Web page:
Cliff made himself available to his "peeps" at the event
Last night, Cliff Barackman rocked the house at the Columbia Gorge Discovery Center near The Dalles, Oregon. His presentation was entitled, "Finding the North American Bigfoot."
In addition to Cliff's brilliant presentation, Mel Skahan and Oliver Kirk also spoke. Bob Gimlin, in a rare bonus appearance, even went into some very interesting details about his adventure at Bluff Creek that started the whole ball of wax rolling way back in 1967.
Talk about a grab bag! Saturday's event combined pop culture epithets, cutting-edge science, and Native American wisdom about bigfoots.
Thom Powell and I carpooled to the event. It was great catching up with Thom about what's new in his life. He is working on a new book about the paranormal aspects of sasquatches, as well as aliens and bizarre places like the Mima Mounds in Southwestern Washington. I'm confident that the new book will be a winner.
At the Discovery Center Auditorium, Cliff spoke a little about his life on the road filming episodes for Finding Bigfoot on Animal Planet Network. Most of his talk went into impressive details about photographs, footprints (his specialty) and more exotic hominids in places like Indonesia and the Island of Flores.
The talk lasted for about an hour, and then Bob Gimlin took the stage, narrating off-the-cuff details having to do with his experience in Bluff Creek when the Patterson-Gimlin film was taken. He mentioned new aspects of the event that I had never heard before, such as the way "Patty" smelled, now her hair reflected sunlight, and the effect her presence had on the two trail horses.
While watching Bob speak, I was reminded about one very interesting part of Cliff's talk when Cliff showed a few slides about geographic locations where Patty's feet had been photographed in a 25 mile radius of mountainous terrain. Cliff had said that the last cast ever taken was done by Bob and Roger. He thought it was possible that Patty saw the casts being taken with plaster and learned her lesson once and for all not to leave footprints.
After Bob's talk, Mel Skahan got up and spoke about his experiences in the Yakama reservation of Washington State. He went into impressive details about some of his sightings and whooped a call that sounded very much like bigfoot calls I've heard up in Southwestern Washington. Mel also narrated some interesting aspects about life on the Rez. I learned something new: "stick men" are different from sasquatches. Incidently, "Stee Yah Ha Mah" (Stick Men) are mentioned in my novel, Kultus.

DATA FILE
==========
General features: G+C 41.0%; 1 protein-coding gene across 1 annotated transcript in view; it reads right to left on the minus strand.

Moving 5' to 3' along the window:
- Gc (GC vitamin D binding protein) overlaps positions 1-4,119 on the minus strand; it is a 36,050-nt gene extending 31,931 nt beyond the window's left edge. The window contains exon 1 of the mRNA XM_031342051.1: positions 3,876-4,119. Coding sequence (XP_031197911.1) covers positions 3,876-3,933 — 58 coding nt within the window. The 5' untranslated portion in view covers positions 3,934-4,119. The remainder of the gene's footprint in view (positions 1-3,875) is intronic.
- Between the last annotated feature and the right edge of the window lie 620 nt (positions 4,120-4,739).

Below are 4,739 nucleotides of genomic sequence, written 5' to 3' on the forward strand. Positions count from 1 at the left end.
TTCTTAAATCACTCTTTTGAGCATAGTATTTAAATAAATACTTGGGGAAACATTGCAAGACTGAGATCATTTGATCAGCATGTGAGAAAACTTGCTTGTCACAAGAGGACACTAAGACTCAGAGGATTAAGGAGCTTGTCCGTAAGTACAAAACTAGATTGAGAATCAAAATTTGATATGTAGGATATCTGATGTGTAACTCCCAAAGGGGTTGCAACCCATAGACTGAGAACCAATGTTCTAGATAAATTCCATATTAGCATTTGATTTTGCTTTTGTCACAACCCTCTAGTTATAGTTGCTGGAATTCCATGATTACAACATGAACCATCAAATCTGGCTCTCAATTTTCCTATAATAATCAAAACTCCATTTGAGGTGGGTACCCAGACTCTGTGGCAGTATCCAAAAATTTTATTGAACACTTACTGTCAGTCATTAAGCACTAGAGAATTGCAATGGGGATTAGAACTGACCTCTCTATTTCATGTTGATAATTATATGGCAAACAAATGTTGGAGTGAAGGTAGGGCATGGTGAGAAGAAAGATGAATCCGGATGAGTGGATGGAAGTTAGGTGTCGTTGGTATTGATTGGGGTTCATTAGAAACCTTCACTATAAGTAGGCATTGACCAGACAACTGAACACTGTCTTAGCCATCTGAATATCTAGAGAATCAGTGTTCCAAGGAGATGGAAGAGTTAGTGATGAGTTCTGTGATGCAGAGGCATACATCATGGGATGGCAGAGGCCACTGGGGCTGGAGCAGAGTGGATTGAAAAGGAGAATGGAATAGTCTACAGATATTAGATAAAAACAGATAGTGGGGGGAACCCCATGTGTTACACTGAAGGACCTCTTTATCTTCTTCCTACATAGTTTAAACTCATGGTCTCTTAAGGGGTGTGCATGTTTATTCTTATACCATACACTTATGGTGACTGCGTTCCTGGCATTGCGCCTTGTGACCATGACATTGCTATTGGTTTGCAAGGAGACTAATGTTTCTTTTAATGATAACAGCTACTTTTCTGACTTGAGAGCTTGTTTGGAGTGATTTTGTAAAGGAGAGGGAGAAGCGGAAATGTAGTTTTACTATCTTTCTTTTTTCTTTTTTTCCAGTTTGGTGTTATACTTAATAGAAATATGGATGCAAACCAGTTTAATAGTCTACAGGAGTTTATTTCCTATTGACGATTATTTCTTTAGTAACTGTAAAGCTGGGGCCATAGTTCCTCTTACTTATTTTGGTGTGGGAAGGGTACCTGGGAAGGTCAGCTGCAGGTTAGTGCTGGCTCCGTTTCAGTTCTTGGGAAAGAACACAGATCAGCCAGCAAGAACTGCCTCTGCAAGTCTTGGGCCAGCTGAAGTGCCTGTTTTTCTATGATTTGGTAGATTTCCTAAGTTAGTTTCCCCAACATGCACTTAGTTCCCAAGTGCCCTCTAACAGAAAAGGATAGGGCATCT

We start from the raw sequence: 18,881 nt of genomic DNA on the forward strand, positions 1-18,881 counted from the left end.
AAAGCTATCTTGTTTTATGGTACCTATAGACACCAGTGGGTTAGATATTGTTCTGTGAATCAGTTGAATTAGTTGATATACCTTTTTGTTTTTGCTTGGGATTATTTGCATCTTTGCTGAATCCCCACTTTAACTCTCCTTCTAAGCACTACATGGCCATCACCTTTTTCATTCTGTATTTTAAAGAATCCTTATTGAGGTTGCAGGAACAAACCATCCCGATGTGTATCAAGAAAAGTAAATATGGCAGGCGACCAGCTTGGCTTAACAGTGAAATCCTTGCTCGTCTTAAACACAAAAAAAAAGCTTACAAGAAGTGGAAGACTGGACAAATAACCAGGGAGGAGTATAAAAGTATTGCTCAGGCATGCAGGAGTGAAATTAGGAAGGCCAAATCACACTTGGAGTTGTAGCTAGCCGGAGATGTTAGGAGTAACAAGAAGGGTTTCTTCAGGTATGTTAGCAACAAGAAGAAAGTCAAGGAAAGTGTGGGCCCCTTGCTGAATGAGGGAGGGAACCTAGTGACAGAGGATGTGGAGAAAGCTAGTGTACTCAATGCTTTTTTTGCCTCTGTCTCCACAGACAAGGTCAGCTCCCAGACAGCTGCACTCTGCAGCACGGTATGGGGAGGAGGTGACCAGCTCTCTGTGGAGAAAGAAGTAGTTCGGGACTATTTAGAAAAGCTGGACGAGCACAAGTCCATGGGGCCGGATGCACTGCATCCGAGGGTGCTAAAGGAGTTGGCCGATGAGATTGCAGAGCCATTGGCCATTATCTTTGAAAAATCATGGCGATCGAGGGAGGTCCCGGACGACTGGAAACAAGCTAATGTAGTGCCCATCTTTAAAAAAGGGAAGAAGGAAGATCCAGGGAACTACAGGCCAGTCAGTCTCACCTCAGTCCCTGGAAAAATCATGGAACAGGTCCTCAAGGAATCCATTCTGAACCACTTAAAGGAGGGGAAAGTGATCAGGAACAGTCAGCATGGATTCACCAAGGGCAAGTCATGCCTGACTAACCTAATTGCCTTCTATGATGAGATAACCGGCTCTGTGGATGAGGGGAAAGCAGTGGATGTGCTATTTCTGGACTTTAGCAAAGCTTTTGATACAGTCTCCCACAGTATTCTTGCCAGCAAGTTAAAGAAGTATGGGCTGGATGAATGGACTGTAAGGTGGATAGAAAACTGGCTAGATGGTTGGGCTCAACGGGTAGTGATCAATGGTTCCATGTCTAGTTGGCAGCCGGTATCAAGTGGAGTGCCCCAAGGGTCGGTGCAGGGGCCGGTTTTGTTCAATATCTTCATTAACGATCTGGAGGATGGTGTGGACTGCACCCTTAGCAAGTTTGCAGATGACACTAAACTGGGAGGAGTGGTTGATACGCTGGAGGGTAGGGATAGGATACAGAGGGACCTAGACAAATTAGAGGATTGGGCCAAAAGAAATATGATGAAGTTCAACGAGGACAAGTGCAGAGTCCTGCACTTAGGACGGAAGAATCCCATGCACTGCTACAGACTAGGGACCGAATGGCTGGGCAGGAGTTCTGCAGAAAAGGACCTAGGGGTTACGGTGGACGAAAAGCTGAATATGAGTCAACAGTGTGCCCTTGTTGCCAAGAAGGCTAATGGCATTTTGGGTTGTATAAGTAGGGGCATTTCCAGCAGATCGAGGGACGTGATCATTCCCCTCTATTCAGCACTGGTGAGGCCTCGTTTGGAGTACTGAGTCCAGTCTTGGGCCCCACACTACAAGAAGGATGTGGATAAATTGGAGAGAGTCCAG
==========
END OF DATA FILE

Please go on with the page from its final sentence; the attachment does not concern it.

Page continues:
Mel concluded his presentation by graphically (and humorously) illustrating how how tribal members hold tremendous respect for their tribe's elders. In a re-enactment, Mel demonstrated how silence and a lack of physical gestures on the part of tribal elders at a meeting could make a tribal member uneasy who was presenting an idea to the elders. At the time, Mel was asking permission from the elders to pursue bigfoot matters openly on the Rez by encouraging those who had experienced bigfoot activity to step forward and share what happened to them.
One elder in particular, gave her blessing for Mel to actively unite tribe members who had experienced bigfoot activity. He spent some time encouraging folks to come forward and tell the rest of the tribe about their encounters. Previously, the Yakama tribe (like quite a few Northwest tribes) had adopted a "hush hush" attitude about bigfoots. This new and open attitude happens to coincide with a more open attitude in the US media and entertainment industry about the subject.
Oliver Kirk's presentation focused on accounts from the journals of police officers in the Warm Springs reservation in Oregon and Washington. Oliver's narrative accounts were peppered with dry Indian-style humor that kept the crowd laughing. One example, "The bigfoot started yelling and breaking branches down in the ravine. My men and I decided not to go down there."
I think it's interesting that Mel and Oliver's talks brought out how Native Americans rarely "go looking" for sasquatch. All of the encounters happened when people were going about their business and sasquatches harassed them. Yes, the people were in sasquatches' territory at the time, but they were not there to "study, feed, befriend, or obtain DNA samples" from sasquatches. Rather, these folks were working jobs that took them to remote locations, recreating out in nature, and living on their own property (which happened to abut sasquatch habitats).
By the way, Oliver Kirk appeared as an "Indian cop" in two films: My Own Private Idaho and Even Cowgirls Get the Blues-- both directed by Portland's own Gus Van Sant.
Fast forward seven minutes into this clip to see Oliver's scene in My Own Private Idaho. The clip features Oliver's sense of humor: "You like your bike? Well, I'm still gonna give you a ticket."
PHOTOS FROM THE EVENT:
Dining at the Speaker's Table before the talks began
Oliver and Denise enjoyed the Spaghetti Dinner on the other side of the table
Here is same model of camera that Patterson used to shoot the infamous footage. It was much more compact that I had expected, but I'm sure the camera is fairly heavy for its size.
The man in action on the stage
Guy Edwards holds up one of Cliff's rare casts that were sale for $20.
Guy and Thom Powell listen attentively to Cliff's spiel
Mike Leone (a very active bigfooter these days) is harassed by Guy Edwards and Craig Flippy
Edwards gets what he deserves for lipping off one time too many
A foot, part of iron (in the glaze), and part of clay
Cliff sells one of his casts for an absurdly reasonable price to a mountain man
A selfie with BF is serious business
One of Cliff's many shots of tarsals and phalanges (all things foot-related that would have melted the cockles of Jeff Meldrum's heart)
Howl Plot Me (anagram)
I'm Keen Ole (anagram)
Rigid or Skunks (anagram)
This rare treat helped to make the evening complete.